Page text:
Africa Pilgrimage Update #3

One of the highest privileges I’ve received is that of serving as Pastor for the community of The First U.P. Church of Crafton Heights for the past 26 years.  In 2010, this group granted me a four-month Sabbatical from my ministry for a time of recharging and renewal.  In 2019, they extended that offer again – so I’ve got three months to wander, wonder, and join in life in a  different way.  The longest single time period that I’ll be away from Crafton Heights involves a visit to Africa – a place that has long been a source of renewal and inspiration for me.  You can learn more about the relationship between Pittsburgh Presbytery and our partners in Malawi and South Sudan by visiting the Partnership Website.

Our pilgrimage in Malawi begun in earnest on July 5 as the team woke up to spend our first full day in Malawi (a.k.a. “the Warm Heart of Africa”).  We are spending the first few days of our time here at the Grace Bandawe Conference Center, a lovely venue that is owned and operated by the Synod of Blantyre. Here our team has mostly double rooms and mostly hot water. A few of us have single rooms, and a few of us have experienced showers of, shall we say, a lesser temperature… but hey, the beds are comfortable, the food is delicious, and the grounds are beautiful. The Synod has engaged Ms. Christina Chirwa as the new manager of this place, and she is doing a fantastic job.  One of the new touches that she’s brought is the construction of a brick pizza oven and the service of gourmet pizza to not only the guests at GBCC but area residents as well.

A typical breakfast at GBCC includes eggs, “chips” (a.k.a. French Fries), sausage, fruit, juice, and bread. And, of course, Malawian Tea!

Following breakfast, we walked across the street and were formally greeted by the General Secretary of the Church of Central Africa: Presbyterian, Rev. Alex Maulana.  He received us in his office, and then we were guided around the grounds of the Synod.  When the first missionaries arrived in Malawi from Scotland more than a hundred years ago, many of them set up shop on this hill.  They constructed a church, built a school, and began an administrative system the effects of which are still felt today in many aspects of Malawian society.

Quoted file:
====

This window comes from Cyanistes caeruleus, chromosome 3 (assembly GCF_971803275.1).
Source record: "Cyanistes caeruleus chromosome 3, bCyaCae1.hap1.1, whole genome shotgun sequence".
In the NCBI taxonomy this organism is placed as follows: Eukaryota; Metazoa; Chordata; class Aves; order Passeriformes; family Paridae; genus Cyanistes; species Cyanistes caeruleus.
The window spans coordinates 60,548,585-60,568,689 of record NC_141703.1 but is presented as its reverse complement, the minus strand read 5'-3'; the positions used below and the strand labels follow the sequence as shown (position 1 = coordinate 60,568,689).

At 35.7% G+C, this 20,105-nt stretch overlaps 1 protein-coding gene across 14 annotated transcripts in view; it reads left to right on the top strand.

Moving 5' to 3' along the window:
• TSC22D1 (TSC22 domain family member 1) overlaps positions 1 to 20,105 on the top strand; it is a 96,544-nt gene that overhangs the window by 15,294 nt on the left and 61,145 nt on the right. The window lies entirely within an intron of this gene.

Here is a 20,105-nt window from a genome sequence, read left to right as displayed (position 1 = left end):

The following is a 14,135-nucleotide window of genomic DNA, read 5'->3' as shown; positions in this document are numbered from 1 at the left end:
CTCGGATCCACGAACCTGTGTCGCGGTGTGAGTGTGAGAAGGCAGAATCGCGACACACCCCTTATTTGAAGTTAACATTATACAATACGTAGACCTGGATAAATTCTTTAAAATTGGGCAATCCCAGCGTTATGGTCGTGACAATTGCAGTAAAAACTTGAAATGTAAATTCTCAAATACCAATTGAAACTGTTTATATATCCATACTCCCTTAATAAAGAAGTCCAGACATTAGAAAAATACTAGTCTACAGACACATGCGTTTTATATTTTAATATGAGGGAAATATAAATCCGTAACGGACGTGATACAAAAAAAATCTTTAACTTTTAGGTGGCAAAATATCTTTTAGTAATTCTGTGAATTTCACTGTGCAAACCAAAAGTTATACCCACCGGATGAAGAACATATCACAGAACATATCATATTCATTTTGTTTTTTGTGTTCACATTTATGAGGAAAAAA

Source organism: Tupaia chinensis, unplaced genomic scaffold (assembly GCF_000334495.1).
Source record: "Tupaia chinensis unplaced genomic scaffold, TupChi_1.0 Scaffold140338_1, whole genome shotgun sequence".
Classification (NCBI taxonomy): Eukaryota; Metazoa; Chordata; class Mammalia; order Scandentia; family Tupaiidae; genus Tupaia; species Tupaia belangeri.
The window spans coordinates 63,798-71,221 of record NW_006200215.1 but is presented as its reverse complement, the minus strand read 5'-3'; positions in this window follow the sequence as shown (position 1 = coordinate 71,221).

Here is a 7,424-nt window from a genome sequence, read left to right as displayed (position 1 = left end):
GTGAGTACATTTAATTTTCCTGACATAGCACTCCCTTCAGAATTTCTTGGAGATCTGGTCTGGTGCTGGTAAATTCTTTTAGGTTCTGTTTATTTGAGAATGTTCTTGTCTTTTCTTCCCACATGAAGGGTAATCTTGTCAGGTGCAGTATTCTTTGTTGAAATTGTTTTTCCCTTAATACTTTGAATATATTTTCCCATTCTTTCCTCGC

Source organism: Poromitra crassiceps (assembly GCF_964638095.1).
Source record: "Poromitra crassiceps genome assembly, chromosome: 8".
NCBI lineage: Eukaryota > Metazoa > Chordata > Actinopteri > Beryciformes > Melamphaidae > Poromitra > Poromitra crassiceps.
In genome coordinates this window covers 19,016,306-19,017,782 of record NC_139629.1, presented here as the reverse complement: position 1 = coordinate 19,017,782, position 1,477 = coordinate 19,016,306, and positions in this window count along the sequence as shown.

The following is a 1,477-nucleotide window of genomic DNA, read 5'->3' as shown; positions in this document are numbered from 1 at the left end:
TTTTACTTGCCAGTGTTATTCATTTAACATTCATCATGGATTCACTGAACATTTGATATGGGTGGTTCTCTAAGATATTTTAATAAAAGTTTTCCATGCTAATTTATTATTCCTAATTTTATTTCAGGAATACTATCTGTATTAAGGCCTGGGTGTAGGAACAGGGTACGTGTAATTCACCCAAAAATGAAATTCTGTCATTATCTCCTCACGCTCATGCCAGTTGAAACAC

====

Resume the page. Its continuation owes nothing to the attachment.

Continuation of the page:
Meeting in the office of the General Secretary.

This stone cairn was erected on the site where Scottish missionary and abolitionist Dr. David Livingstone was said to have set up his tent on his visit to Malawi in the late 19th century.

St. Michael and All Angels is the “cathedral church” of the Church of Central Africa: Presbyterian. It is an intricate and ornate structure that serves a congregation now far too large to fit inside… There our four or five services here each Sunday morning.

We were invited to lunch in the home of one of the pastors in Blantyre Synod, the Rev. Billy Gama.  This gave our team their first opportunity to taste (and I hope enjoy) nsima, the staple food of the Malawian diet.  Nsima is finely ground corn flour that is added to boiling water and made into a very filling paste that is about the texture of really stiff mashed potatoes. Most Malawians will eat nsima every day alongside some vegetables or meat.  Our gathering included not only our team and the Gama family, but several other Malawian guests.  We really enjoyed the opportunity visit informally.

Coleman and Annabel prepare to enjoy a plate of nsima with relish!

The group outside of the Gama home.

The next item on our agenda was to go into town and exchange some of our US dollars for the local currency, Malawian Kwacha.  However, there has been some unrest in the country lately as a result of dissatisfaction with the ways in which the most recent general election was carried out and the results implemented.  This has been seen by various protests and demonstrations around the nation, and we encountered a small group of folks who were in the process of disrupting traffic by blocking a road, and it seemed wise to us to forgo that experience and return to GBCC. That was fortunate, because when we got back, 15 of our missing 17 suitcases had arrived!  Some of the group took advantage of the “down time” to unpack and change clothes, whilst others visited the graves of the earliest missionaries and walked around the Synod complex in the sunset and twilight.

Some of us visited the Henry Henderson Institute, a school serving students of all grades. Here we are outside the secondary school, under a spreading baobab tree.

A team meeting at GBCC

Our day ended with yet another bountiful meal, a team meeting, and the chance to enjoy each other’s company in a wonderful setting.  It was a good day in preparation for the events of July 6 – wherein we will participate in the first of three “Youth Rallies” to be held throughout the Synod.  More about that in the next entry!

No introduction to Malawian life would be complete without experiencing at least one power outage. Some of us ended the evening by playing “Crazy Dice” with our flashlights…a good end to a great day!